I don’t know about you, but I hate shopping. I Hate it. Especially in big box stores or endless malls. I find it so difficult to maintain perspective and focus on what matters. When I am trying to pick up a new candle or sweater, heading to the shopping mall always makes me feel like I need to pick up a new version of everything I own. I start getting convinced I need a whole new wardrobe and to completely redecorate my house. Their size is also, in my opinion, impossible to navigate in a short amount of time. I find them overwhelming, and the least hygge place in the world.
It’s tough to avoid shopping though! You can shop online, but with the wealth of availability of items online, you can end up having the same experience.
So what do I suggest?
When you can, incorporate hygge into your shopping experience. If you buy less, but buy carefully, this can be easy to do, and the added time, effort, and lack of convenience there is around buying extra things can save you from cluttering your home and emptying your bank account with a pile of junk you don’t need.
What do I mean specifically? Head to farmer’s markets, find boutique stores that work for you, buy local, and MAKE LISTS. I can’t emphasize enough how important it is to make lists. If you don’t make a list, you’re more likely to buy things you don’t need in anticipation of not wanting to come back to the store.
I’ll illustrate with an example. In the springtime, each year there is a week-long festival that celebrates indigenous culture in my neighborhood. They have music, food, sunrise prayers, and many beautiful displays of indigenous culture. I like to visit each year, and part of my visit is picking up soap for myself. Soap is a necessity, so I have to buy it anyway. I could buy it at the drugstore, but instead, I buy it from a vendor who handcrafts the soap with all-natural ingredients. The lavender soap is adorned with real, dried lavender, and she packages them in beautiful handmade paper. She also gives the different scents whimsical names, like moon dance. When I buy soap from her, I get to speak to her directly. Over the years I have met her baby son, learned about how she got her business going, and in passing she’s shared little bits of wisdom with me on her perspective on life. She lives locally, and by buying from her I am supporting a local small business. I know her business ethics and where the materials come from. Each time I visit, I walk around, hear beautiful music, and meet different people, all of whom share their culture and many of whom share their stories with me. It takes an hour or two, but I go once a year and then I have plenty of soap. It costs a little more than soap at the drugstore, but I can display it as decoration until I need it rather than spend money (and clutter) on an additional decorative trinket I don’t need. I’m also eliminating the less pleasing aesthetic of drug store soap.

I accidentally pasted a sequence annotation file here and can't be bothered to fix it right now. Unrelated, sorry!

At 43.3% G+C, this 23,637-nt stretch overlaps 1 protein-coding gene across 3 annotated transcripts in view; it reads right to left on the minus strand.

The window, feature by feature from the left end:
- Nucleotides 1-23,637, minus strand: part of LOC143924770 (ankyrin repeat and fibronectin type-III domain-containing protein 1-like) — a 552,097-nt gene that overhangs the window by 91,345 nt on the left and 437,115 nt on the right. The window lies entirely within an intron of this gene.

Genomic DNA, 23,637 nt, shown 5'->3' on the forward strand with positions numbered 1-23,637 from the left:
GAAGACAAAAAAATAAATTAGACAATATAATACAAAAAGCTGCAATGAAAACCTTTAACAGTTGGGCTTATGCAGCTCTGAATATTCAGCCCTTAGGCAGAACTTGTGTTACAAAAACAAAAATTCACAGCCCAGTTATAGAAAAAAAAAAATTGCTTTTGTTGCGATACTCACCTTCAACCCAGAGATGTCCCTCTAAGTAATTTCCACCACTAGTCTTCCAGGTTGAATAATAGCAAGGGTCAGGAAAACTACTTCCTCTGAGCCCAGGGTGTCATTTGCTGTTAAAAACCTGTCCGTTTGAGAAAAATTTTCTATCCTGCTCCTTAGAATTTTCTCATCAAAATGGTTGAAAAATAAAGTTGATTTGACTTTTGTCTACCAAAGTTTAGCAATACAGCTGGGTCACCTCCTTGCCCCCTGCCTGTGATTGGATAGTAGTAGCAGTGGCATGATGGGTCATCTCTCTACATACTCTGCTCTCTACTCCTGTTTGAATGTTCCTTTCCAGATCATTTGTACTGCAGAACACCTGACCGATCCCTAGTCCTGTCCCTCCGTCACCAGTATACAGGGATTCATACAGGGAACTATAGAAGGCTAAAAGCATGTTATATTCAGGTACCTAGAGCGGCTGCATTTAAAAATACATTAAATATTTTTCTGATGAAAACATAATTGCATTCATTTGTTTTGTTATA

I made this into an experience in two major ways. First, people. Enjoying the company of other people is very hygge. While guides on hygge tend to focus on the warmth and familiarity of friends, I like to expand on that by making that warm connection with the people in my community, or even people in a passing town. A farmer’s markets and festivals, the weather is warm, there’s music in the air, and vendors tend to be friendly and happy to chat about their business, especially if you catch them in a quieter moment. It’s easier to appreciate the value of an object when you get a chance to learn about the vendor’s inspiration, how it was made, and how much care and thought went into its creation. Hit up a market or small town shops with a friend, a loved one or on your own, and open your mind and heart to the people around you.
This is also a great way to buy gifts. Rather than panic each time a birthday or the holidays come up, keep loved ones in mind when you poke around markets and shops, pick up gifts for them when you find something they like, and save it for the next occasion. If it’s a unique piece, they’re unlikely to find something similar, even if their birthday or the holidays aren’t for a while. Summer is a great time of year for festivals, markets, and exploring small towns and there’s no reason you can’t keep your Christmas shopping in mind over the summer. This way, the stress that can mount over the holidays will be alleviated because you’ll have been proactive, and you didn’t even have to stress and plan – you were just practicing hygge!